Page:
The Fund’s size (€1.7bn3) allows active returns to contribute more meaningfully to total returns than would be possible in a much larger portfolio. A focus on investment-grade bonds, rather than skewing our exposure towards lower quality credit in search of yield, reduces both credit risk and volatility. The Fund has performed consistently strongly since Tom Mondelaers began managing it in July 2009. Since then, the Fund has outperformed when markets have risen (by 1.37% on an average annualised basis and fallen by 1.16% on the same basis3).

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1Barclays, September 2016
2ECB, September 2016
3BlackRock, 30 September 2016.The fund has delivered 8.74%, 6.07%, 7.24%, 6.88% over the past 1, 3 and 5 years respectively and 6.88% since inception (gross).

The risk indicator shown on this document refers to the A share class of the Fund. Higher or lower risk may apply to the other share classes of the Fund.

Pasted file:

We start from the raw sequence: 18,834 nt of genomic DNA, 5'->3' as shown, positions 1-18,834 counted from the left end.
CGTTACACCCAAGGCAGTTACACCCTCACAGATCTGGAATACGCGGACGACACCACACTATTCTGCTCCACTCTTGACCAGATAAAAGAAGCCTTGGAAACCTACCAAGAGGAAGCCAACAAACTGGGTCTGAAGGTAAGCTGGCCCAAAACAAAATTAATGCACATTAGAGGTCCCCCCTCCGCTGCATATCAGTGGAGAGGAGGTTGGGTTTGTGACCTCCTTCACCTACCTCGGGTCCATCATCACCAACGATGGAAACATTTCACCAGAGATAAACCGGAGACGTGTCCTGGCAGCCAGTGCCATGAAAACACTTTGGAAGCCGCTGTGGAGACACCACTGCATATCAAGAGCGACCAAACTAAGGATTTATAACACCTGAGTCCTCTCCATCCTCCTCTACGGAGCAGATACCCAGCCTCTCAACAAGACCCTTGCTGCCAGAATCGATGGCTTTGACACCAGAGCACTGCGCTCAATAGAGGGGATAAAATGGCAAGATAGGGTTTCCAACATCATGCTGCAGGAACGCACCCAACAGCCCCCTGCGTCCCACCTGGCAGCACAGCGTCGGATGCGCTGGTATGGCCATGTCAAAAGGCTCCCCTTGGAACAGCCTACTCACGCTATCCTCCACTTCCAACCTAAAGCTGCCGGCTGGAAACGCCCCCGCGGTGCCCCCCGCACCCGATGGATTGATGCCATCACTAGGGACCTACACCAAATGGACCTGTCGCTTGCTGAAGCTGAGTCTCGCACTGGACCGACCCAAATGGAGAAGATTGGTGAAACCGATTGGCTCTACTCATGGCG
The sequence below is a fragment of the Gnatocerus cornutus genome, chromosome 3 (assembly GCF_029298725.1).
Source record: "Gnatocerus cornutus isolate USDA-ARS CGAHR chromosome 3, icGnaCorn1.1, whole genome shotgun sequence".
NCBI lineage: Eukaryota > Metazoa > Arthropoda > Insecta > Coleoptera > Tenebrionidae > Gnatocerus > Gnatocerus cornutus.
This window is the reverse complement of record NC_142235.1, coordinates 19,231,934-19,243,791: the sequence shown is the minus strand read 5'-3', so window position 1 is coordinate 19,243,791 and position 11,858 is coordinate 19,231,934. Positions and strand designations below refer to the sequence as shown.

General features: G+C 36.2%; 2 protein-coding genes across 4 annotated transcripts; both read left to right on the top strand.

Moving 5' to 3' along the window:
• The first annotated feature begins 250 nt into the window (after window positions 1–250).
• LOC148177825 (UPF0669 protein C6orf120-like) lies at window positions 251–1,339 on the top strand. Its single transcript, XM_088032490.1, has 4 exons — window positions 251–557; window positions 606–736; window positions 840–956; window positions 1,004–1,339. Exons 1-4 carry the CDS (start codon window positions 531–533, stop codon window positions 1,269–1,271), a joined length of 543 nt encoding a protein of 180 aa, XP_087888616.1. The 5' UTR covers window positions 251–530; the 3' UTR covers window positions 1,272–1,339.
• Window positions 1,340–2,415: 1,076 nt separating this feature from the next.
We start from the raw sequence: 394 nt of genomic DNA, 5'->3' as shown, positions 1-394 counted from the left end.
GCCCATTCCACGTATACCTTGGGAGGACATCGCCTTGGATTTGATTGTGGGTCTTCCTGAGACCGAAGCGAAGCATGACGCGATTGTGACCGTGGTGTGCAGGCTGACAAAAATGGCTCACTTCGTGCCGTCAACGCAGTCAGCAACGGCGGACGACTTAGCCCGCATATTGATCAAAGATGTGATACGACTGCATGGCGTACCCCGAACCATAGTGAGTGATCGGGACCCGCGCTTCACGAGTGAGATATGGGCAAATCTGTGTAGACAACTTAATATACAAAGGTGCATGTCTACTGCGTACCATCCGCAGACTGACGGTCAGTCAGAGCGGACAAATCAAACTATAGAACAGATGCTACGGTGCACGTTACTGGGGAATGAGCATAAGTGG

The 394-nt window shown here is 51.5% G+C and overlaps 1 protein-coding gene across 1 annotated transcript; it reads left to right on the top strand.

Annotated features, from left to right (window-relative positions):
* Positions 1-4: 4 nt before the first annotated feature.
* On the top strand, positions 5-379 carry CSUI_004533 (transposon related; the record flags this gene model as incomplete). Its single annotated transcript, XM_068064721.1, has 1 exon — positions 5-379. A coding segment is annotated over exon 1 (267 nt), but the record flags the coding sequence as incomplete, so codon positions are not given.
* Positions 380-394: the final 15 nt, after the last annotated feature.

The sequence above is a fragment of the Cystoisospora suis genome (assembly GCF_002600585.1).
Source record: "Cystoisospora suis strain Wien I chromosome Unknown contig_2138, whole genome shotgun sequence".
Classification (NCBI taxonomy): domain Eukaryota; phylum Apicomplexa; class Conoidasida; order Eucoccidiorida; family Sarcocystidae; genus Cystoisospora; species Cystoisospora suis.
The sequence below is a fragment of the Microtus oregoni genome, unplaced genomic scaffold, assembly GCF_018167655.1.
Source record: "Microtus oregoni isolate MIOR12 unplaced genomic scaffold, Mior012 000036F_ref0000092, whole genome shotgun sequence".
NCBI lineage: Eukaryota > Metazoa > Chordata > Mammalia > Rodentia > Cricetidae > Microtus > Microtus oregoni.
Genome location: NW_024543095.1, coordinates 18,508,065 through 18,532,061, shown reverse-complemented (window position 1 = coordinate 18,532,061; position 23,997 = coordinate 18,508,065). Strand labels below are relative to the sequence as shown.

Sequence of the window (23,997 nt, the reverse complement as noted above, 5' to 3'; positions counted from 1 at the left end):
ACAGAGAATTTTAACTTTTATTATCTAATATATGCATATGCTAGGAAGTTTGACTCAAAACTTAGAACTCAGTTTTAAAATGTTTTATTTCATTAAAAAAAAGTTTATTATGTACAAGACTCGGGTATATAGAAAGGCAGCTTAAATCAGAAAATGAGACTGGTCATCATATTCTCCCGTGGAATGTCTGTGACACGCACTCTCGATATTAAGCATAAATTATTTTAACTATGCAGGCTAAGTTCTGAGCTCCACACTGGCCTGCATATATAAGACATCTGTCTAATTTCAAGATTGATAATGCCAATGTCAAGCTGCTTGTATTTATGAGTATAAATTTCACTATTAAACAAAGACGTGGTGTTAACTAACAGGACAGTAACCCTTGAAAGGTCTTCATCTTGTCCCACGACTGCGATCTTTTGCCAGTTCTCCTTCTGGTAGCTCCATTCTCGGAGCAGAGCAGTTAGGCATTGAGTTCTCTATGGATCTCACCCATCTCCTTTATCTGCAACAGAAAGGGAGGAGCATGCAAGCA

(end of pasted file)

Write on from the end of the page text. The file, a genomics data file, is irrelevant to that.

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Fund Specific risks: Overseas investment will be affected by movements in currency exchange rates. Two main risks related to fixed income investing are interest rate risk and credit risk. Typically, when interest rates rise, there is a corresponding decline in the market value of bonds. Credit risk refers to the possibility that the issuer of the bond will not be able to repay the principal and make interest payments. Fixed income securities issued by governments can be affected by the perceived stability of the country concerned and proposed or actual credit rating downgrades. The Fund invests in fixed interest securities issued by companies. There is a risk of default where the issuing company may not pay income or repay capital to the Fund when due. The Fund’s investments may have low liquidity which often causes the value of these investments to be less predictable. In extreme cases, the Fund may not be able to realise the investment at the latest market price or at a price considered fair. The fund invests in fixed interest securities such as corporate or government bonds which pay a fixed or variable rate of interest (also known as the ‘coupon’) and behave similarly to a loan. These securities are therefore exposed to changes in interest rates which will affect the value of any securities held. The fund may invest in structured credit products such as asset backed securities (‘ABS’) which pool together mortgages and other debts into single or multiple series credit products which are then passed on to investors, normally in return for interest payments based on the cash flows from the underlying assets. These securities have similar characteristics to corporate bonds but carry greater risk as the details of the underlying loans is unknown, although loans with similar terms are typically packaged together. The stability of returns from ABS are not only dependent on changes in interest-rates but also changes in the repayments of the underlying loans as a result of changes in economic conditions or the circumstances of the holder of the loan. These securities can therefore be more sensitive to economic events, may be subject to severe price movements and can be more difficult and/or more expensive to sell in difficult markets.